Daryl Angier and Alison MacAlpine
Your Business|Sales Strategies
Rob Ford: How not to handle a PR crisis | Canadian Insurance

Rob Ford: How not to handle a PR crisis

3 tips on media relations and crisis management

As the entire world now knows, last week staffers from the Toronto Star newspaper and gossip blog Gawker reported that they had seen a cellphone video in which Toronto mayor Rob Ford is allegedly smoking crack cocaine and making racist and homophobic slurs.

The next day, Ford made a few brief statements calling the allegations “ridiculous” and has since refused to say anything more about them. The controversy has only continued to grow, becoming fodder for late night comedy shows and dominating headlines as the media, politicians of all stripes and the general public demand a more thorough response to the allegations. Ford, however, has gone to ground, refusing to answer any direct questions about the video or his alleged drug use.

Ford’s brother, city councilor Doug Ford, normally an attack dog on behalf of his sibling, has also been unusually quiet since the story broke. On Wednesday Doug Ford finally made a statement, reading from a script and lambasting the media for harassment, but refused to take any questions.

Read: Looking Good on TV

The entire response to the crisis from the Ford brothers has been roundly criticized by media relations and crisis management experts as woeful in the extreme.

“The problem with failing to defend yourself is that people will draw the conclusion that you can’t,” said PR expert Robin Sears on CP24 on Wednesday.

Corporate officers concerned about what to do when their companies become ensnared by bad headlines should look at the Rob Ford story as a case study in what not to do. “You stay in front of the story or you’re framed by the story,” said Sears. “Silence and denial is not going to cut it.”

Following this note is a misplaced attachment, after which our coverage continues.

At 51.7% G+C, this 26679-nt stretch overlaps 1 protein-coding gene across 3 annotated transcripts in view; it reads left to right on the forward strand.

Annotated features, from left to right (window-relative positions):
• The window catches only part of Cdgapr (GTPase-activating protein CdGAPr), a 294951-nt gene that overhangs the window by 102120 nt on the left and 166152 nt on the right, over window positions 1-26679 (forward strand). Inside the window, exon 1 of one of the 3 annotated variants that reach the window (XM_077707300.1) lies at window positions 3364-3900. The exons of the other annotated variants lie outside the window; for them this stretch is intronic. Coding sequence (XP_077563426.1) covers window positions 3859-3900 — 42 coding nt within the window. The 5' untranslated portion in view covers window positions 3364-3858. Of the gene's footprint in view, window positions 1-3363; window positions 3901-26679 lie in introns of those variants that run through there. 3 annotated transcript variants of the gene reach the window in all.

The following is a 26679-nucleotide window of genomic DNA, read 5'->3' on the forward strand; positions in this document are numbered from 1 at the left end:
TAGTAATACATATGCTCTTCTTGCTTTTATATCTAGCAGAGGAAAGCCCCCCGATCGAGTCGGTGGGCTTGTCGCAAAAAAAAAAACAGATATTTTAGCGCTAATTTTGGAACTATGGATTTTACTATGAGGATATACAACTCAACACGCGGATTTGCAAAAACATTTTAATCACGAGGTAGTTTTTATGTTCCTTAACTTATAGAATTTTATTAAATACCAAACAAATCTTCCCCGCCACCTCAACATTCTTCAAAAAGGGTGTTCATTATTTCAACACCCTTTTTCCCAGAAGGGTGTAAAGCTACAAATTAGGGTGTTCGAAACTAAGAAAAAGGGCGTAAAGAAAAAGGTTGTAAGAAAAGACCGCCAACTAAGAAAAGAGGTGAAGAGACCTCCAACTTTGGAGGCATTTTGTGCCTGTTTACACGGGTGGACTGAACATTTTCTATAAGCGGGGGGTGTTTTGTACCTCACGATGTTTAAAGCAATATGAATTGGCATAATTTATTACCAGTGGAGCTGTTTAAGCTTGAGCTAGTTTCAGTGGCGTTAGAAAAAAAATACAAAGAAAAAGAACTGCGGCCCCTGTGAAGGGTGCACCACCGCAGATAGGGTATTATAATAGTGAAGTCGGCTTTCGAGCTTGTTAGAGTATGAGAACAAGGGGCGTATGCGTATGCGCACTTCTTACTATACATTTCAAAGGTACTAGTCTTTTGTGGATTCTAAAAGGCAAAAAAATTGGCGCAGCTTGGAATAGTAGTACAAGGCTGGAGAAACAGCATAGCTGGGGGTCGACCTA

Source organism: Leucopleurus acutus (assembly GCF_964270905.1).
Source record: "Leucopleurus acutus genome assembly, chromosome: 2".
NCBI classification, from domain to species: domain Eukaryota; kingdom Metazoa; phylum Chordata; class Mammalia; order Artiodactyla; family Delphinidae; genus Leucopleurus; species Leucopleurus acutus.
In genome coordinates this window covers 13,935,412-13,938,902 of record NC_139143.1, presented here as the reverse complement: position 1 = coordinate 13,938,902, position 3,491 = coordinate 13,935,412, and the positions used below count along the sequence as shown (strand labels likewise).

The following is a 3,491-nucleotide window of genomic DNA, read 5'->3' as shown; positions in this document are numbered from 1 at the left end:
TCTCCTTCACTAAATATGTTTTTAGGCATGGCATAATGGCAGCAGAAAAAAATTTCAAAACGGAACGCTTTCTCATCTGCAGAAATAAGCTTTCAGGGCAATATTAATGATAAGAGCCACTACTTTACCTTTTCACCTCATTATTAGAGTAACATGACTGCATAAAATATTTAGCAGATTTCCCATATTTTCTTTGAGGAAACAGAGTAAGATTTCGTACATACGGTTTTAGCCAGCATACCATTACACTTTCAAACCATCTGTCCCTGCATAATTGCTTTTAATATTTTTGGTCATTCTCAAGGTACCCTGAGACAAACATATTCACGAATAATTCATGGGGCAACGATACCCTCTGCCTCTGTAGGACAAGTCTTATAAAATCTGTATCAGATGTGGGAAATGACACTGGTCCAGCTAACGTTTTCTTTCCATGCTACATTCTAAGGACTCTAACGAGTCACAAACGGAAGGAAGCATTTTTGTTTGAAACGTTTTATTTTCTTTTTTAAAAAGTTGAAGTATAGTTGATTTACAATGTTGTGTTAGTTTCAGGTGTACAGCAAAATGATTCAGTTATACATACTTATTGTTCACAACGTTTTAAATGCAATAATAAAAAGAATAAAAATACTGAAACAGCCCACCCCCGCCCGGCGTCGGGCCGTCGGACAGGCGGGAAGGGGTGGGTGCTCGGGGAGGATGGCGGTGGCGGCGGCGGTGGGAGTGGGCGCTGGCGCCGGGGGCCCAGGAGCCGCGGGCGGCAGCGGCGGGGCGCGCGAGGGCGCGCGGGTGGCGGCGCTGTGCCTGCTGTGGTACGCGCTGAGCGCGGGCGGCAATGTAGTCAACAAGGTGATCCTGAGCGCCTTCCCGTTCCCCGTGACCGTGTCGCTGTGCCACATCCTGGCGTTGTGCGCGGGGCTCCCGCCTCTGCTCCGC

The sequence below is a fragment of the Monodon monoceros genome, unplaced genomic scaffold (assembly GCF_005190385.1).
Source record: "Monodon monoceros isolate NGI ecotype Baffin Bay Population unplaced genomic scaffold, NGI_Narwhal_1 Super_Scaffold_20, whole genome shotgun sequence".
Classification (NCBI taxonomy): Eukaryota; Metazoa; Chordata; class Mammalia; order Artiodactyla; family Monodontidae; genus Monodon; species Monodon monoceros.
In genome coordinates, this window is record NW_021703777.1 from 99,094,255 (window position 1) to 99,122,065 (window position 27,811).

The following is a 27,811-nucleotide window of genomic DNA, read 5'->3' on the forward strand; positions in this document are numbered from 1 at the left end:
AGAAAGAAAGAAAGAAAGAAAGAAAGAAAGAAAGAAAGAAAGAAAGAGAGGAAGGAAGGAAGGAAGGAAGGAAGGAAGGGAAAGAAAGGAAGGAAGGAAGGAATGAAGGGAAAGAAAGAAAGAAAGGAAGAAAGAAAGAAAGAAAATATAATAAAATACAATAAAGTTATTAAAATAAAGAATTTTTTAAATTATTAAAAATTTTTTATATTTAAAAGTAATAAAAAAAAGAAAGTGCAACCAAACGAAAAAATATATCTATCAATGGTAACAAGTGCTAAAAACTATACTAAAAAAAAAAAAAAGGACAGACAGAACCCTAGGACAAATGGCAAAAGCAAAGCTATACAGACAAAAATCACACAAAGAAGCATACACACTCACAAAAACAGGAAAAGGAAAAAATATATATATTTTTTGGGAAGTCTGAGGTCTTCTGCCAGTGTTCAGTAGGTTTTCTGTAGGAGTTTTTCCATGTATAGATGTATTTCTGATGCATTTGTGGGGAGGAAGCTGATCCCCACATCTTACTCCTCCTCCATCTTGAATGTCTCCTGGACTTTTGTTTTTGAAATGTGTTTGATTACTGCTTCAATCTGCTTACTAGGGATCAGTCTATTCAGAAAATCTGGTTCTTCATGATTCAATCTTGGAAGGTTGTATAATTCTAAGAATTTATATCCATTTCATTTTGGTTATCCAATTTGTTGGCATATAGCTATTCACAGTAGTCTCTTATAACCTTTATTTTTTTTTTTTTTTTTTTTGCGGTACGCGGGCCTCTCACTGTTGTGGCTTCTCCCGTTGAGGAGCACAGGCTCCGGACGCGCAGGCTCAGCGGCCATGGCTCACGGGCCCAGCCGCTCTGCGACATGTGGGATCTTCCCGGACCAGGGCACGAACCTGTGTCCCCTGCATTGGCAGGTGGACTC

Read: What keeps CFOs up at night?

The Rob Ford scandal is a good opportunity for brokers to review crisis management plans with clients and go over these three tips.

1) Decide who speaks for your company

Sincerity, by definition, can’t be faked so one of the first steps companies need to take when preparing their media response to a crisis is to choose a spokesperson carefully.

“You don’t want some cold, corporate, starched type up there in a shirt and tie with a somber suit, reading from a script,” says James Gregory, regional director, AON Crisis Management. “They need to come across as genuine and really meaningfully concerned with what’s happening and how the company is going to respond to make sure that consumers of their product are protected.”

John Larsen, principal at Calgary-based Corpen Group Inc. says a public relations person can be an effective spokesperson in situations where a company is simply communicating facts such as evacuation details. However, where there has been loss of life or significant loss of property, someone at an executive level–likely the president or CEO–is more appropriate.

Read: 4 tips for protecting reputation in the digital age

2) “No comment” is never the right answer

When the media come calling, Nicole Harris, media communications coach at Winnipeg-based Maverick Media, says the worst thing a company can do is “turtle” or refuse to comment. While you may not have all the answers right away, “you need to express empathy and concern, you need to show me that you are taking the matter seriously, and you need to be a fact-finder,” she says.

3) Always have a plan

Harris says it can be dangerous to assume the worst will never happen. “At some point and some time, no matter how well prepared or safety trained an organization is, something will happen or could happen, and in those times of emergency and crisis you need to be 10 steps ahead of the media, not 10 minutes behind,” she says.

Read: 6 steps to safer client data

A crisis communications team may include the president or CEO who serves as the ultimate operational authority, a crisis management team leader who coordinates the company’s response, a human resources officer who can work with affected employees and families, the risk manager and legal counsel, Harris suggests. Depending on the company, other areas may need to be represented too.

This article is an abbreviated version of one that appeared in Canadian Insurance Risk Manager Summer 2011. To read the full article, click here.

Follow us on Twitter at @CITopBroker for more on crisis management.